Now let me give you an example of the other kind.  I used to work for a company that made window coverings and they had one “client” who was famous for opening a shop, selling a lower grade imitation of the product and when they started getting complaints, they would close the shop.  Months later they would open another shop.  The entire time, these people would bad mouth the company I worked for and when they company was no longer number one, tried to take it down.  Their product was always inferior quality and their customers would always come back to us to solve their problems.  Who is the real winner in that situation?

Below, I give you a little insight on what I think about this but I want to hear yours.  How do you see competition?  Do you know who your competition is and how they play the game?  Leave your comments below and thanks for watching, and reading.

Last Post of the Year

My father passed away 11 months and 14 days ago. The only silver lining on his passing was that I no longer had a censor on social media. It is not that I was afraid of him as a parent. It was that I know he was set in his ways and I did not want him to worry about me. Still, there were times that I posted things that would terrify him.

Imagine my surprise when on December, his birth month, several people I know personally have started making comments on post about what I should and should not say on social media. Ironically, on my daddy’s birthday, I have something to say about this.

1) Do not expect me to conform to your way of seeing the world. The same way that you don’t want people telling you what to do, who to believe or what to believe in, I expect the same consideration. I am who I am. I don’t like using dirty words online and I have no problem saying them in public. I am overweight, overtired and smarter than average. If you don’t like me for who I am, I am sure you have plenty of people around that don’t like you either. You can always unfriend, unfollow or just forget about me. There are seven billion people in this world. I am sure I will make new friends.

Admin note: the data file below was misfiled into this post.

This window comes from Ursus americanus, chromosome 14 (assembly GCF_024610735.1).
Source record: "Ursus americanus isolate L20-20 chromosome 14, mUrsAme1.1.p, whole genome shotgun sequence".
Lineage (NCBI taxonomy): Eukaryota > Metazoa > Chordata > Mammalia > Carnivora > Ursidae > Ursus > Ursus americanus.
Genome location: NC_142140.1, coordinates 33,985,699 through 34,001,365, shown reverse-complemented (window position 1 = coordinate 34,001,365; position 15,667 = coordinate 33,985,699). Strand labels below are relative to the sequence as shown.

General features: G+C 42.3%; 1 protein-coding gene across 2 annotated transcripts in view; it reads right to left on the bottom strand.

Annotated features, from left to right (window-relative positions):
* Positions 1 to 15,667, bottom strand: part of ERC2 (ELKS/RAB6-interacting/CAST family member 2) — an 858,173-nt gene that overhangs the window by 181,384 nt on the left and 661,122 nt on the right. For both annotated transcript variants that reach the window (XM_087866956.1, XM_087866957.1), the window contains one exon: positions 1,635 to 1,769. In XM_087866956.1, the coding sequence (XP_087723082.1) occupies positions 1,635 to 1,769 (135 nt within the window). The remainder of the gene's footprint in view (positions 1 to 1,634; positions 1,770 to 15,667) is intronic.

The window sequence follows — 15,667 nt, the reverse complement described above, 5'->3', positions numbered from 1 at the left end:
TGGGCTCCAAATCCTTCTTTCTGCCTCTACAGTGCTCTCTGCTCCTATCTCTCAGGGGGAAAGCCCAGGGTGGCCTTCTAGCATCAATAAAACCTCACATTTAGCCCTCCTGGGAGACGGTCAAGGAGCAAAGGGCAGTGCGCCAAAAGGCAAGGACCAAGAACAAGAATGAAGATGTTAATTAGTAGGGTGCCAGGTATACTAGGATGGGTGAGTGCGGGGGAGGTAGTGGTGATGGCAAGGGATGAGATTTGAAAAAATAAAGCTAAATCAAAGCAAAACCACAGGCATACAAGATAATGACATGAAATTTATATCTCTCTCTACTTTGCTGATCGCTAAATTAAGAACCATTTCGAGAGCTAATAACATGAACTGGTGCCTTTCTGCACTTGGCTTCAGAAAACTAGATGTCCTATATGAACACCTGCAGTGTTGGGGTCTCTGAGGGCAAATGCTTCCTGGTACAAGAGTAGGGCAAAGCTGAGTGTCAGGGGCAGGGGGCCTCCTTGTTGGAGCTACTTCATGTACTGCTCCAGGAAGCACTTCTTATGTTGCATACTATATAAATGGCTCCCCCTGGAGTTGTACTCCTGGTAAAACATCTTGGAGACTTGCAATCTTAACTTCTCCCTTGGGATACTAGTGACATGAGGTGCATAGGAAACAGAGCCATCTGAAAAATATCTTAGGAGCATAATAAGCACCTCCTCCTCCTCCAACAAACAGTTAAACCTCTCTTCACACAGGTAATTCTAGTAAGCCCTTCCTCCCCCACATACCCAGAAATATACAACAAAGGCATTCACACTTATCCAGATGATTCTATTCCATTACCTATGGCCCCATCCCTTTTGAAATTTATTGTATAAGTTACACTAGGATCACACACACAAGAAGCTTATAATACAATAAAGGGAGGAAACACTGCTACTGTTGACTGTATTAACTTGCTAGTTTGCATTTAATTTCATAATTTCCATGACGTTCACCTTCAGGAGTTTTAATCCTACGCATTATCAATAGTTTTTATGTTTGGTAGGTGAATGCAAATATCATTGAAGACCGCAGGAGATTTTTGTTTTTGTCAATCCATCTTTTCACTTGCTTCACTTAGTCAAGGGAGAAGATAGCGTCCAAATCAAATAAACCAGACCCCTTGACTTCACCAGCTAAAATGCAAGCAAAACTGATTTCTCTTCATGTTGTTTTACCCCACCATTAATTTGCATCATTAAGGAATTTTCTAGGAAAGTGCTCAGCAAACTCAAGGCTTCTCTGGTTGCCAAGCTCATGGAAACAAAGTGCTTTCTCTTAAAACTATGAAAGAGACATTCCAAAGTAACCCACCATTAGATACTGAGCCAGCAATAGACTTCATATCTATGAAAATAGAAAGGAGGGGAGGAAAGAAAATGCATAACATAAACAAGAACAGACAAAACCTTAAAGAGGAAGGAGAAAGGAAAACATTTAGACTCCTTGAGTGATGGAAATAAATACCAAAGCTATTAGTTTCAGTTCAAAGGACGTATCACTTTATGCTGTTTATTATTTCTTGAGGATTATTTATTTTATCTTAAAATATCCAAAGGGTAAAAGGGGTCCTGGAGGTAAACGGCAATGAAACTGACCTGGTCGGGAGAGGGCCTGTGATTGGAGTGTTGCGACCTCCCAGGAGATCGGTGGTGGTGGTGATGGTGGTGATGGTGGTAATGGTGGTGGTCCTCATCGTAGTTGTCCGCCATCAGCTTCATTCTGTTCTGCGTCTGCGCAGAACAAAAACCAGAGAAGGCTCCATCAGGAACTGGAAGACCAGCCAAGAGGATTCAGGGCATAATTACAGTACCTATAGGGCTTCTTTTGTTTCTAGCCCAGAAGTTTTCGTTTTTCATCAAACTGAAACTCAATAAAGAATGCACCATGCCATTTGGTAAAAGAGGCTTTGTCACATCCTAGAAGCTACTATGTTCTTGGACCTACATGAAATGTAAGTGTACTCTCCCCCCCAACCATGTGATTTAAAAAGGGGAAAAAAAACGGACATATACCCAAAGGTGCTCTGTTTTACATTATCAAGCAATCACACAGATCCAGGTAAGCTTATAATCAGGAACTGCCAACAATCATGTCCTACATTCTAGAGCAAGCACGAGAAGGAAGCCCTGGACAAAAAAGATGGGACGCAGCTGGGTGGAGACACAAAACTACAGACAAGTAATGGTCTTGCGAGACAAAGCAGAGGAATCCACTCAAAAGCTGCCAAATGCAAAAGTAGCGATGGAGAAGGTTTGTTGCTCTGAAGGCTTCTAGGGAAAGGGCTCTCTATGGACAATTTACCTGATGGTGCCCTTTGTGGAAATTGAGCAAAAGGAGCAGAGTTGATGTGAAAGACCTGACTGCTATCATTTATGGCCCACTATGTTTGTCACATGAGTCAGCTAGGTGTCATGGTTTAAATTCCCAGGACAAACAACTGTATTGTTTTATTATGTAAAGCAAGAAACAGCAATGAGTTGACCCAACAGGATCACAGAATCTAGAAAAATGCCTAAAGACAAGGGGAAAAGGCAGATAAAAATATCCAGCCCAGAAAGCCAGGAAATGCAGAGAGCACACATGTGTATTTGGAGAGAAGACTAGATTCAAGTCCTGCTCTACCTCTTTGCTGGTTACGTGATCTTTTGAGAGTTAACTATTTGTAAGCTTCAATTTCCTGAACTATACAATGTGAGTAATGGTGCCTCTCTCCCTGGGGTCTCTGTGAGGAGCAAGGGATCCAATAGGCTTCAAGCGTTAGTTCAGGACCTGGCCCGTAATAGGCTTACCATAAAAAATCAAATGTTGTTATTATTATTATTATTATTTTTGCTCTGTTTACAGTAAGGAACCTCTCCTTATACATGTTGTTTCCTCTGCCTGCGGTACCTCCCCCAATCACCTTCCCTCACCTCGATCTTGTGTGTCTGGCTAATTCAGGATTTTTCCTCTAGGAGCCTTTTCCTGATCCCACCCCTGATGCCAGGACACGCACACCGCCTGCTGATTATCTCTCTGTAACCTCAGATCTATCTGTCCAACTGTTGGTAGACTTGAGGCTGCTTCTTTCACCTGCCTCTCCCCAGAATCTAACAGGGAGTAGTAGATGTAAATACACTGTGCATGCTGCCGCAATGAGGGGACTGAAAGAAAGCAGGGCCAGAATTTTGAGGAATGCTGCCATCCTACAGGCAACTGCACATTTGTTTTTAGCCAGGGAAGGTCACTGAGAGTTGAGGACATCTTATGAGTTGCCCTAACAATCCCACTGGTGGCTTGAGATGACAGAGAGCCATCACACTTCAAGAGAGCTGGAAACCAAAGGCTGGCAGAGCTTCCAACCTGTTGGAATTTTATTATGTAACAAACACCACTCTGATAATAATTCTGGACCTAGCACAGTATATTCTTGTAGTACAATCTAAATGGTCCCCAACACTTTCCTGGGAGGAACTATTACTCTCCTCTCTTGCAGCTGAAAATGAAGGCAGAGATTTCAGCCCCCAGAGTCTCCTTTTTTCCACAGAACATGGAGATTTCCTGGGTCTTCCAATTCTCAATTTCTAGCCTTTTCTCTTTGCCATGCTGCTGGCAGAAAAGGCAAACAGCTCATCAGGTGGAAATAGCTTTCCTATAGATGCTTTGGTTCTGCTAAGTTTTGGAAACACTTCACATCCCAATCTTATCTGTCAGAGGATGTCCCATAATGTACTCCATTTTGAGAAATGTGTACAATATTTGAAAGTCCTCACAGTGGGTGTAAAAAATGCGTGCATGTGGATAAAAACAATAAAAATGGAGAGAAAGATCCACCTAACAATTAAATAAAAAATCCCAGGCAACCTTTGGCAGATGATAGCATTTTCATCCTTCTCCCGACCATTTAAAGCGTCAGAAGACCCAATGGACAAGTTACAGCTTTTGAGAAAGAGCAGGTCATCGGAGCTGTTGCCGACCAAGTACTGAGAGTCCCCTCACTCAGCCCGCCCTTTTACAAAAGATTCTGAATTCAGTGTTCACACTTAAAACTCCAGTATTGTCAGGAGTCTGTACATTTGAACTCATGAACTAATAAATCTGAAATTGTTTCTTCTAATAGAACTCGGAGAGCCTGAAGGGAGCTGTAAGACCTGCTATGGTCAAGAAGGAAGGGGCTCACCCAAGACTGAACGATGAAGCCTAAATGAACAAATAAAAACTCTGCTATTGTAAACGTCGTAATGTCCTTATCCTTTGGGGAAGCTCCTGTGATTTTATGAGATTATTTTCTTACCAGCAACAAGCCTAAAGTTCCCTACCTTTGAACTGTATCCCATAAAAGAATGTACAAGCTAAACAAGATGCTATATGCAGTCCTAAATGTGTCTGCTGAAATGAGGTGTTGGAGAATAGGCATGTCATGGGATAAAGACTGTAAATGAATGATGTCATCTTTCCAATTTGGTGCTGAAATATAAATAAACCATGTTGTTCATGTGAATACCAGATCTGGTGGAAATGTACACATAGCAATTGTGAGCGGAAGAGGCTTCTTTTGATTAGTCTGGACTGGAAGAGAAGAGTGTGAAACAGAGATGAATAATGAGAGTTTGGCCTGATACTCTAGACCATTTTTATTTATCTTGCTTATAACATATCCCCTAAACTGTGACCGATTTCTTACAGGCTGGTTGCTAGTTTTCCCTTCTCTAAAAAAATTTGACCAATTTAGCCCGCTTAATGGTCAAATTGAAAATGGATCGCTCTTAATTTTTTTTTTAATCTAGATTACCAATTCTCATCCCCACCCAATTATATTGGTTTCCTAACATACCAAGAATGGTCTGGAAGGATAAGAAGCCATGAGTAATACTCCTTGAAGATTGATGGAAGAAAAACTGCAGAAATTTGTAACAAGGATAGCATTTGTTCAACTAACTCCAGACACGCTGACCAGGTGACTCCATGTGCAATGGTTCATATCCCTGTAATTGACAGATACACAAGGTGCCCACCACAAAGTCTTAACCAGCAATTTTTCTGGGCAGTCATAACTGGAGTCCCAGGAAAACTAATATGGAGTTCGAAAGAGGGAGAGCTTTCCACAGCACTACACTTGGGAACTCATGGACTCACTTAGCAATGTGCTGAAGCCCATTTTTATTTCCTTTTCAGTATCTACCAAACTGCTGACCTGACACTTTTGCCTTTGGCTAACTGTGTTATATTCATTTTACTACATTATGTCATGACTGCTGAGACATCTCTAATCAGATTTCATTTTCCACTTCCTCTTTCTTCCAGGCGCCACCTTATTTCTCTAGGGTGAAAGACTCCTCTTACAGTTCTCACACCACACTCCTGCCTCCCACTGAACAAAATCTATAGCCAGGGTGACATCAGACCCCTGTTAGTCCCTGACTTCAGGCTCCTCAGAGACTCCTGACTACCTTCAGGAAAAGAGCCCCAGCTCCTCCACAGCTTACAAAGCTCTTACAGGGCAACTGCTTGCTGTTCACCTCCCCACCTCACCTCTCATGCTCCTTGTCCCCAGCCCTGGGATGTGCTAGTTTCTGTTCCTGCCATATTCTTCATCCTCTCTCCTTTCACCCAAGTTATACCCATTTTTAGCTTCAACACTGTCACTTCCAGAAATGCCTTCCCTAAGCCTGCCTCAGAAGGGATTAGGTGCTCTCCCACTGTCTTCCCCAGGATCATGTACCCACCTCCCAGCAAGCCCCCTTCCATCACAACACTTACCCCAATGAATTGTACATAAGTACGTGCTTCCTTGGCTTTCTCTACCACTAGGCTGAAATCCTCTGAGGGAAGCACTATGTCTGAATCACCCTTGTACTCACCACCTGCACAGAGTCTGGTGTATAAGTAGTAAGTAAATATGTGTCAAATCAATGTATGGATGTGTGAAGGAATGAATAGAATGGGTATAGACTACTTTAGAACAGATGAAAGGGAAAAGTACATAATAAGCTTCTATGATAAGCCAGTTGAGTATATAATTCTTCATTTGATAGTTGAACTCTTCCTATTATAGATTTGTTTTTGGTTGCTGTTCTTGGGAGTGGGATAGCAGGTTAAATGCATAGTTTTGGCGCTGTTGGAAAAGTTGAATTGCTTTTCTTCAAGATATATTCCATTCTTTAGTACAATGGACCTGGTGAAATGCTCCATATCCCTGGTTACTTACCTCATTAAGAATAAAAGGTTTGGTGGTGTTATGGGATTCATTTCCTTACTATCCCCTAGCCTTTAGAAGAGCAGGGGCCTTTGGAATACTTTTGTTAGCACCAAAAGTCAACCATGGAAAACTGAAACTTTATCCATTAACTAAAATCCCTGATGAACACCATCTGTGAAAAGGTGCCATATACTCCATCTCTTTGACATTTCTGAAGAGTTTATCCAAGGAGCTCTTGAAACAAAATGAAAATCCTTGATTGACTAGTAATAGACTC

2) I don’t care for what corporate America thinks. My father, my sister and most people who work in corporate America, cringe when I say something bad about a particular company. Funny how they don’t notice when I say good things about other corporations. I have a voice, I am going to use it. Most importantly, if there is any doubt around, I am a firm believer in capitalism. I believe in not shopping where I don’t care to shop. I will often criticize what I think is a mistake by any corporation in the hopes that someday they finally learn that the reason why many are going under is because they have made short-term gain a priority and if they don’t look at the long-term, they will end, just like Sports Authority, Comp USA and many others before them. I also believe that if a corporation wants to tell me how to think and what to say, then I have a right to do the same about them. For example, if I decide to go back to corporate America, I would never sign anything that says I can no longer state my opinion online. For one thing, I never post the name of the place I work for unless that chapter of my life is over. Second of all, it is nobody’s business what I have to say about anything. Third, my handle is rarely my name and there are plenty of people in the US with my name. If a CEO of a company can email his employees telling them that they should not vote for X candidate because that candidate wanted to start a universal health plan, therefore influencing his thousands of employees to vote a certain way, then I have every right to say that I don’t like X company because they don’t sell organic products. Let’s keep this straight. The days when companies were loyal to their employees are over so telling us how to think is now harder than ever. And just so we are clear. If any family member of mine is fired or asked to interfere in what I write, what I support or what I do with my life, it will be a thrill to see them in court. I have lived all my life in fear. That part of my life is over as the end is closer than the beginning and I now see that living in fear is such a waste of energy.